thanks, that's exactly what i was looking for :)

chris75 10-06-2008 04:39 PM

Quote:

Originally Posted by InPhase277 (Post 168785)
You know, I wonder, in the case of the pic, since it is a multiwire circuit, and most likely 20 amps, if a 20 A receptacle and switch would be required? We know we can use 15 A devices on 20 A circuits where more than one outlet is present. But a split wired receptacle effectively makes a duplex two single devices. And the switch is operating only one outlet.

Opinions?

I think I would have to agree with you, its pretty clear what the code says, and I think you would have no choice but to use a 20 amp receptacle... The switch amperage is always based on actual load.

chris75 10-06-2008 04:41 PM

Quote:

Originally Posted by InPhase277 (Post 168786)
I believe the code says that as long as neither of your pieces of "utilization equipment fastened in place" exceeds 50% of the branch circuit rating, they can be on the same circuit. So in other words, your 12-2 should be fine. The 12-3 would be used to give each appliance it's own circuit.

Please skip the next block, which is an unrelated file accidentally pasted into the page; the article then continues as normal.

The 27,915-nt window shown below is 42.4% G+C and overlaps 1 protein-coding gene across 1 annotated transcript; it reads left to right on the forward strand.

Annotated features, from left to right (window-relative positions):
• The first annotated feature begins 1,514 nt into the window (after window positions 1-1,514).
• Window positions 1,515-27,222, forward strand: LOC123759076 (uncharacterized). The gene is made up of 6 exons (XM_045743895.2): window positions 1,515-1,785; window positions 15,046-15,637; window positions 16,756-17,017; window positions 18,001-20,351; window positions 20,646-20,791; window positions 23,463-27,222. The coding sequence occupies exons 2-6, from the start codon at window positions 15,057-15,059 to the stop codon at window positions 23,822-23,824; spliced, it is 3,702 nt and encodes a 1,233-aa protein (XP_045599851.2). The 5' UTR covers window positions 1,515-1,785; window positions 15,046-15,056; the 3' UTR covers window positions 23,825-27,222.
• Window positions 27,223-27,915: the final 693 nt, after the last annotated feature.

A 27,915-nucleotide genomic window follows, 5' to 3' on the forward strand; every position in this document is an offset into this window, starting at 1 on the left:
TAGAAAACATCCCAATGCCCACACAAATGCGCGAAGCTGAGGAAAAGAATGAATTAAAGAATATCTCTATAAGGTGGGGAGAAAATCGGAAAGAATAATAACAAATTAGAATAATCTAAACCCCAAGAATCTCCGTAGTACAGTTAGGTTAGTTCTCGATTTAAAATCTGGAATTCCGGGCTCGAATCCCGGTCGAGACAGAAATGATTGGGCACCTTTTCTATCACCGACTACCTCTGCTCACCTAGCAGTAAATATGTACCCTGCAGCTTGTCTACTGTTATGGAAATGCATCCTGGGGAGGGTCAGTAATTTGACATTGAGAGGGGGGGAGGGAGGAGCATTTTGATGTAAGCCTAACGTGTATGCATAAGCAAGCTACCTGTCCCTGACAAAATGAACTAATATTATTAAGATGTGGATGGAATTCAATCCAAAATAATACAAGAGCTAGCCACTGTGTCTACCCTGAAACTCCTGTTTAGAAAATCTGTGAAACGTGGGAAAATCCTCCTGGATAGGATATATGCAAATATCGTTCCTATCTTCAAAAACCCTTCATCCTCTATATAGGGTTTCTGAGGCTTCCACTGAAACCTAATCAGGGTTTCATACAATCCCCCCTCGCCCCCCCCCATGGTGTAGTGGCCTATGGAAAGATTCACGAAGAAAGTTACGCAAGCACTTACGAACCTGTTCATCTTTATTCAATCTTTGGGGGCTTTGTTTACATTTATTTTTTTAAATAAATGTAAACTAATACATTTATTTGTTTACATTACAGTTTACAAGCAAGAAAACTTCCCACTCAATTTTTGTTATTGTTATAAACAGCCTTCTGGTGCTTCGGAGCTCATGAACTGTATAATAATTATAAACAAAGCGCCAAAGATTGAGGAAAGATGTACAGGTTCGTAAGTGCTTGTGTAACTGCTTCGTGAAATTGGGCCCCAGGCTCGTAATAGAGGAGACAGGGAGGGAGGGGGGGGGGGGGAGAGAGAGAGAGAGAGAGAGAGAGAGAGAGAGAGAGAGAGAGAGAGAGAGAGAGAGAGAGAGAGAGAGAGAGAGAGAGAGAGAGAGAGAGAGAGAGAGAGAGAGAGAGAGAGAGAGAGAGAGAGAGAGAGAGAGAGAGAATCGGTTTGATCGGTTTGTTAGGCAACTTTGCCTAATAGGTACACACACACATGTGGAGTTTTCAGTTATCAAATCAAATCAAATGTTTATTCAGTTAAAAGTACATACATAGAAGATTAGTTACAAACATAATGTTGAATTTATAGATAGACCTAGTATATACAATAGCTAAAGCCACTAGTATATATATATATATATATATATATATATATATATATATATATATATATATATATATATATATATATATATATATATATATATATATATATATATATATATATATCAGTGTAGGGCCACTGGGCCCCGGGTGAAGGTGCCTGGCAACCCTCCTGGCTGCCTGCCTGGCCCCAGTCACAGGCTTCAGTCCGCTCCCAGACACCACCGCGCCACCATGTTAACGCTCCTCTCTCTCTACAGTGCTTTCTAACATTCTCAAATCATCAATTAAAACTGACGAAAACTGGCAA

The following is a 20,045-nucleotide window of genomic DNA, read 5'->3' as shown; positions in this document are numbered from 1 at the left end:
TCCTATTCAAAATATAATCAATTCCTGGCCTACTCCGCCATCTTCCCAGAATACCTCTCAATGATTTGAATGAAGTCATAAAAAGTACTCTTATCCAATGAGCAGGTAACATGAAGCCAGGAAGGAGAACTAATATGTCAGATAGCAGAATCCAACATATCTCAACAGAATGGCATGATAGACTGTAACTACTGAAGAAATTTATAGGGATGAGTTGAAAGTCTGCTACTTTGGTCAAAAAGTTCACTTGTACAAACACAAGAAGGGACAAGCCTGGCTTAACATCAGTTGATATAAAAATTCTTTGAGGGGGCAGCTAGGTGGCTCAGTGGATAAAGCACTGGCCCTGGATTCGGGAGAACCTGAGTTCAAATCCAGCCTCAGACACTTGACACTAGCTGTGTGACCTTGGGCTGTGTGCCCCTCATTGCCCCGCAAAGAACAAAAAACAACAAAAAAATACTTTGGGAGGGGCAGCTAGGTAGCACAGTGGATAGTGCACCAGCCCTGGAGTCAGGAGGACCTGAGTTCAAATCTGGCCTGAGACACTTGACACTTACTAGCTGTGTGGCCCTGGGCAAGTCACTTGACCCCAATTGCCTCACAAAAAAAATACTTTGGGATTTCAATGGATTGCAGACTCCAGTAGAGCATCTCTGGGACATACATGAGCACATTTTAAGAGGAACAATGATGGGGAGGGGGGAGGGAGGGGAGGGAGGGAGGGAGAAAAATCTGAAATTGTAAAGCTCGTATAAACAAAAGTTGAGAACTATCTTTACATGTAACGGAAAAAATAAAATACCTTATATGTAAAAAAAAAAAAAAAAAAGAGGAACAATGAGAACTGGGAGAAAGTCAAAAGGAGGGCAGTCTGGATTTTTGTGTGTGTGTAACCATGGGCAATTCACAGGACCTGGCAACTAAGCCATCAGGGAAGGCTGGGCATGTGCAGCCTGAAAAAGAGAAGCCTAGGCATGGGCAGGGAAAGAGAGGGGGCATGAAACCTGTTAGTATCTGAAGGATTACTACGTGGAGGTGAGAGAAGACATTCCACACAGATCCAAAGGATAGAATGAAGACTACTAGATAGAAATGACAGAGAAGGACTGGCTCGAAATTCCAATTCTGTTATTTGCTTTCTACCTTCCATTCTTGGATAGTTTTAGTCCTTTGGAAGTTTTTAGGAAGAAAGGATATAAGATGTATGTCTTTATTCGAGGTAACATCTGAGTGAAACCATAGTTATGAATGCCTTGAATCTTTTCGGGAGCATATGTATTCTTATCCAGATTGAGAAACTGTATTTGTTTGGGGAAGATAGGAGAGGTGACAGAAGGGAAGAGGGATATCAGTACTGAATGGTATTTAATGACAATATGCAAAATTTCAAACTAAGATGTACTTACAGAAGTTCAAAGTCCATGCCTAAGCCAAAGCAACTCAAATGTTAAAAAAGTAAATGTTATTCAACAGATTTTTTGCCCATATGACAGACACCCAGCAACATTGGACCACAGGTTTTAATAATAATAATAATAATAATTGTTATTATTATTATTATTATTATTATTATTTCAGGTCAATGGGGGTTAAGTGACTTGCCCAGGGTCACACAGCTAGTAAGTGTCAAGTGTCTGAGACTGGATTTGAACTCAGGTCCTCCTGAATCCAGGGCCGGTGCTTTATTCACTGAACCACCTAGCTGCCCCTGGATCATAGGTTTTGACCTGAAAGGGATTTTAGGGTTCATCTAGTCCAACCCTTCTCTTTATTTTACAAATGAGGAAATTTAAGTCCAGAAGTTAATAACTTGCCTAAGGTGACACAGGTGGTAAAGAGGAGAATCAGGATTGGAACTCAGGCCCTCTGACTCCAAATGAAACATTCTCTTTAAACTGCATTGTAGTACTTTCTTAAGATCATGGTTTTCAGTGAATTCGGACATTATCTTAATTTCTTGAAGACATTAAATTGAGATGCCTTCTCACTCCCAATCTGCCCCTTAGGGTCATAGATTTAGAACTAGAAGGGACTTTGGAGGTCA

Thats correct, but alot of manufactures require a dedicated circuit, so.... :whistling2:

InPhase277 10-06-2008 06:39 PM

Quote:

Originally Posted by chris75 (Post 169025)
Thats correct, but alot of manufactures require a dedicated circuit, so.... :whistling2:

So true. I can't tell you how many times I've seen the Maytag Man jump out from behind a bush and kick the crap out of an electrician for that! I once worked in a house where Maytag, Whirlpool, GE and Sears got together and did a drive-by! Old man Kelvinator was driving:laughing:

chris75 10-06-2008 07:35 PM

Quote:

Originally Posted by InPhase277 (Post 169072)
So true. I can't tell you how many times I've seen the Maytag Man jump out from behind a bush and kick the crap out of an electrician for that! I once worked in a house where Maytag, Whirlpool, GE and Sears got together and did a drive-by! Old man Kelvinator was driving:laughing:


Nothing better than a 3 amp appliance requiring its own circuit... :(